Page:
Gene is a very intelligent student. Throughout the novel we see Gene almost become persuaded by the actions of his friend Phineas. Phineas is a bouncy character who loves sports and doesn’t see the value of studying like Gene. Gene frequently tries to balance his academic and social life, but he gets sick of this balancing act when he backlashes at Phineas for interrupting him from his schoolwork, “Okay, we go. We watch little lily-liver Lepellier not jump from a tree, and I ruin my grade”(57). This event shows how Gene takes his academic work seriously and can get annoyed by the constant nagging and distractions by his friends.
The story “A Separate Peace”, written by John Knowles, was written at the time and takes place during World War II when battles and conflicts amongst nations were evident. Each nation involved struggled and fought their hardest in order to satisfy the good of their nation. Not only is the setting in the story taking place during this time of quarrel, the story also demonstrates areas of self-conflict and an internal battle throughout. The characters in “A Separate Peace”, are described as experiencing this self-conflicting, internal battle. Gene (also the narrator) is specifically depicted as he goes through his battle in life. Gene’s relationship with his “best friend” Phineas describes how the relationship resulted in the killing of Gene's enemy, his own youth, and innocence. Gene is plainly described in the novel as envious of Finny, he is also depicted as the position of much hatred and dismay by his peers. Therefore, the fact that Gene kills his own youth is likely considering Finny’s success, Gene’s jealousy towards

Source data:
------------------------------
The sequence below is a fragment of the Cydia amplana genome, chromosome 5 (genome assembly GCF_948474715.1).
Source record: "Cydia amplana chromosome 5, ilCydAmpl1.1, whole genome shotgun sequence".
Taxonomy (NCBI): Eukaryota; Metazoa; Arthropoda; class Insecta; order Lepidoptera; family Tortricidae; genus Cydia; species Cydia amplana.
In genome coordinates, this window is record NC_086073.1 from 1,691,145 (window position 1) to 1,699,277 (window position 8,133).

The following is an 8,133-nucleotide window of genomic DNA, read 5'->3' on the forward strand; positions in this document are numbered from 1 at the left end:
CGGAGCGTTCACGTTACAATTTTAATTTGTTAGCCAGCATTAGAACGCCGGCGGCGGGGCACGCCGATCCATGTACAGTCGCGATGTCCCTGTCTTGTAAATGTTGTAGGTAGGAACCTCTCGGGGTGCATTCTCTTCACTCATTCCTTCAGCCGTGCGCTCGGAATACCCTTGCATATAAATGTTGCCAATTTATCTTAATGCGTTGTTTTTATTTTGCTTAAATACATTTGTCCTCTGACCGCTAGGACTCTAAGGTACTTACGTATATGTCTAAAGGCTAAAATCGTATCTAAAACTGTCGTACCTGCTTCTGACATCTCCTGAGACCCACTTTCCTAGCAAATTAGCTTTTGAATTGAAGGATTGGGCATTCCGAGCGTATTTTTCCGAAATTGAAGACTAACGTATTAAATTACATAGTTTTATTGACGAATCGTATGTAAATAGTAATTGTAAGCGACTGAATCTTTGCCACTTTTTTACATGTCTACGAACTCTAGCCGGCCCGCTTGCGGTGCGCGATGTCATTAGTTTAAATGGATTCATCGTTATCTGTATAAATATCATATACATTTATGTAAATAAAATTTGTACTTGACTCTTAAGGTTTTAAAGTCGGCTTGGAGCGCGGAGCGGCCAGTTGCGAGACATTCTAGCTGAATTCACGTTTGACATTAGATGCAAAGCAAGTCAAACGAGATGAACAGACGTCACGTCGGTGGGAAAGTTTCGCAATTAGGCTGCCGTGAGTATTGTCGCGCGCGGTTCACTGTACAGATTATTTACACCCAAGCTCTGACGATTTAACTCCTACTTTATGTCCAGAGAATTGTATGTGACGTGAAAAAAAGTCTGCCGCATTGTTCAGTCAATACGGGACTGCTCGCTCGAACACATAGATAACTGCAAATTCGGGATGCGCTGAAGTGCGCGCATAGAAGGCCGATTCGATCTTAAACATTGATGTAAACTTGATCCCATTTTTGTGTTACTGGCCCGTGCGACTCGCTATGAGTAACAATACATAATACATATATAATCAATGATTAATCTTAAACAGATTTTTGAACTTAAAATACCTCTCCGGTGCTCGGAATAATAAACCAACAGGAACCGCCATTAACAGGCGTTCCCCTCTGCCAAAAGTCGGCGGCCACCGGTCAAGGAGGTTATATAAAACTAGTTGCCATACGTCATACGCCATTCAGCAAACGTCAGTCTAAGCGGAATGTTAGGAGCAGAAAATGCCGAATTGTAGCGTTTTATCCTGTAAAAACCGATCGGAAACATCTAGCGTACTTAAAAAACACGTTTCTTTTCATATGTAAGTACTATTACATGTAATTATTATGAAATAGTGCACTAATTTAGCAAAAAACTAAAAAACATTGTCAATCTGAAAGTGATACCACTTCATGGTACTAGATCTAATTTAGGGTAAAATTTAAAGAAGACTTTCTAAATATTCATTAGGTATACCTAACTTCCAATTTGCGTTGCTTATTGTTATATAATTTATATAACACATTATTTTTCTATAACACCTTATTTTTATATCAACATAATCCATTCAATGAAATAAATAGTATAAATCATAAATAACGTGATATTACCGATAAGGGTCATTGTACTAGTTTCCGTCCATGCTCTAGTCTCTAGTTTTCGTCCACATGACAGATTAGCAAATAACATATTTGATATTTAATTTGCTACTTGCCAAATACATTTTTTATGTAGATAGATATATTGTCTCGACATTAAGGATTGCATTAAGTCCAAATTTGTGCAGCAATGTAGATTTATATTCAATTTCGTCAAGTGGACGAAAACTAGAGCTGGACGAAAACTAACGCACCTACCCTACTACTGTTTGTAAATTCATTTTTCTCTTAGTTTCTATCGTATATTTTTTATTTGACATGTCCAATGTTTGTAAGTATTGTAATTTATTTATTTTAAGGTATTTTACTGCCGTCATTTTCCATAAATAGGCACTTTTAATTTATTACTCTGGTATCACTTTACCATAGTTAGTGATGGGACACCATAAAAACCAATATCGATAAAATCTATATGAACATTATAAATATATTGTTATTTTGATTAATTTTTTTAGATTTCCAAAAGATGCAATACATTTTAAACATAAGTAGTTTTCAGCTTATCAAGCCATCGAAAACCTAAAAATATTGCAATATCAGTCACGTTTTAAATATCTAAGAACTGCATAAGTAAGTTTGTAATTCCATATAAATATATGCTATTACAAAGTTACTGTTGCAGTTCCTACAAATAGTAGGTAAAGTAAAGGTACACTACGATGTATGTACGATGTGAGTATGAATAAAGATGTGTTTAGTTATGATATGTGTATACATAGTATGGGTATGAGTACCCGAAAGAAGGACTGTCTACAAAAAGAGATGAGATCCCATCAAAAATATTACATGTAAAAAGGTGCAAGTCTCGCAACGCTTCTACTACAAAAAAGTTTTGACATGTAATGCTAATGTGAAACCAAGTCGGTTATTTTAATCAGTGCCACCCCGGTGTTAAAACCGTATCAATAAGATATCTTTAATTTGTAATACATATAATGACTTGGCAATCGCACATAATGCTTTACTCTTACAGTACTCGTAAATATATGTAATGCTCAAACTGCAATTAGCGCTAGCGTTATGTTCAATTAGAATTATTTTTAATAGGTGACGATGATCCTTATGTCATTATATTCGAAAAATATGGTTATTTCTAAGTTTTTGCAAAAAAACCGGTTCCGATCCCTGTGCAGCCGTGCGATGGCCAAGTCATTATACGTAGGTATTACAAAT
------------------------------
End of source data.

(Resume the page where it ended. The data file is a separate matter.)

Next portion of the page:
A loving friend turns murderer after his retched jealousness and overanalyzing pushes him to new lows. In A Separate Peace by John Knowles, the true character of Gene Forrester is shown as he narrates his point of view of the story. Gene Forrester is a relatable ever changing, humanistic, and someone who is always in contention.
Gene’s jealousy towards Finny’s perfect personality causes him to have childish emotions, such as resentment. Gene Forrester constantly battles within himself clashing emotions, specifically, hate and envy, towards Phineas. Since he strives to be like Finny, Gene does everything in his power to shove down his feelings of hatred and jealousy. After Finny beat the school swimming record, Gene suspiciously asks himself why Finny did not want him to share the news with anyone else. Because Finny refused to tell anyone, but Gene, about his record-breaking achievement, Gene is baffled as to why Finny would not want to. It seems as though Gene is imagining himself in Finny’s shoes as he mentions, “Was he trying to impress me or something? Not tell anybody? When he had broken a school record without a day of practice? I